We collected prices for testing equipment, supplies, chemical reagents, and other cannabis testing inputs by contacting the sales representatives of large equipment supply companies (Aligent Technologies Inc., Schimadzu Scientific Instruments Inc., and VWR). We considered the costs of sampling and transportation to and from test facilities, adjusting those cost estimates according to the geographical configuration of testing laboratories and distributors across the state.
Finally, we used data from the California Department of Pesticide Regulation (see Table 4) and some assumptions based on experience in other states to estimate the share of cannabis that fails testing and therefore the lost inventory due to failed tests. To make these cost calculations, we accounted for inventory that first fails testing, but then is remediated. In addition, to understand the opportunity cost of cannabis used in the tests or lost in the process, we use data from wholesale prices and a survey of retail cannabis prices conducted by the University of California Agricultural Issues Center (unpublished data from Goldstein et al.).
Based on this information, we developed a cost per unit of cannabis tested for representative labs of three different sizes to approximate the distribution of costs in the industry. For simplicity, we assumed that testing labs of different sizes use the same inputs, but in different proportions, to provide testing services. We assume economies of scale, with higher share of capital costs per unit of output for the smaller labs. We used information reported by the Bureau of Cannabis Control in the first half of 2018 to compile a list of cannabis licensed testing laboratories and distributors in California.
We used information on the geographic location of testing labs relative to cannabis production and consumption to assess the cost of transporting samples from distributors to testing labs. In March 2019, there were 49 active testing licensees and 1,213 licensed distributors. Both testing licensees and distributors are located in many areas across the state, but they are concentrated in traditional cannabis production areas in the North Coast region of California and in large population centers.
Table 5 shows capacities, annualized capital costs, and other annual expenses for three size categories of testing labs: small, medium, and large. The size categories are based on the number of samples analyzed annually (2,200, 6,190, and 23,160, respectively) and were chosen to represent typical firms, based on our discussions with the industry. We assume about 25% of labs are small, 25% are large and the remaining half are in the medium category. By regulation, these labs test only cannabis. The annualized cost of specific testing equipment and other general laboratory equipment is a significant share of total annual costs. The cost of equipment and installation is about $1.5 million for a small lab, about $2.4 million for a medium lab, and about $3.8 million for a large lab. These costs are expressed as annual flows in table 5.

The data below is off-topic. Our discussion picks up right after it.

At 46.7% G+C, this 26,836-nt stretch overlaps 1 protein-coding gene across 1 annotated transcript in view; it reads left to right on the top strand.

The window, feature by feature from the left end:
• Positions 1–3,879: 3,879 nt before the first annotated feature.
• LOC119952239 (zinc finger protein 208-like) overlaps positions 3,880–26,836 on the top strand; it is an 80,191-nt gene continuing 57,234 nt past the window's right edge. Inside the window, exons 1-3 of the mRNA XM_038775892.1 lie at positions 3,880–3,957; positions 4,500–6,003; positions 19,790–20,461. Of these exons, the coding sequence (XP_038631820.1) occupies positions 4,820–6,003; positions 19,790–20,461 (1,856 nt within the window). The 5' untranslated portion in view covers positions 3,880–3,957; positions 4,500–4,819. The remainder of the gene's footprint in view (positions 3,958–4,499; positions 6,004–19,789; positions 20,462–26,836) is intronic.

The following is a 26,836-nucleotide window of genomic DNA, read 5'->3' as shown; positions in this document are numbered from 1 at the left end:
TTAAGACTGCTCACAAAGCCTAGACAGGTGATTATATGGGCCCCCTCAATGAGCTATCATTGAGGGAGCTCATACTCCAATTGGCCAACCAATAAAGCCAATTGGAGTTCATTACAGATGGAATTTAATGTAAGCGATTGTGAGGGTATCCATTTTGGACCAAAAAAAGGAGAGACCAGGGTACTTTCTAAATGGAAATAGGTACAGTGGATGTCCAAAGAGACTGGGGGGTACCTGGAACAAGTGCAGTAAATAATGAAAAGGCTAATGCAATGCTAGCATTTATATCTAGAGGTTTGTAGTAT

To account for the annual cost of investment in equipment, we use a discount rate of 7.5% per year that reflects the combined effects of depreciation and interest over a 10-year horizon, using the standard equivalent annual cost formula, typically used in budgeting studies:
Annual Cost = (0.075)K/(1 – (1.075)–10),
where K is the invested capital for each of the three testing labor sizes. These annualized costs of the invested capital for each size of testing lab operations are shown in the top row of Table 5.
Our survey and discussions with laboratories provide the rest of the estimated costs. Equipment maintenance costs, rent, utilities, and labor also are large cost categories. Each of these costs is less than proportional to the number of samples tested and thus contributes to economies of scale. This cost of consumable supplies is calculated on a per sample basis and thus is proportional to the number of samples tested. Finally, the return to risk and profit is estimated as 15% of the sum of the foregoing expenditures. Our estimated total annual costs are about $1.6 million for small labs, $3.3 million for medium labs, and $7.0 million for large labs.
The scale advantage of larger testing labs is reflected in the testing cost per sample: $324 for large labs, compared with $562 for medium labs and $750 for small labs. These cost differences arise from economies in scale in the use of laboratory space, equipment, and labor. Each large testing lab processes about 10 times the number of samples as a small lab but has annualized operating costs only about five times those of a typical small testing lab. That means that small-scale labs tend to specialize in servicing more remote cultivators or manufacturers that have products handled by smaller and more remote distributors located at a cost-prohibitive distance from large labs.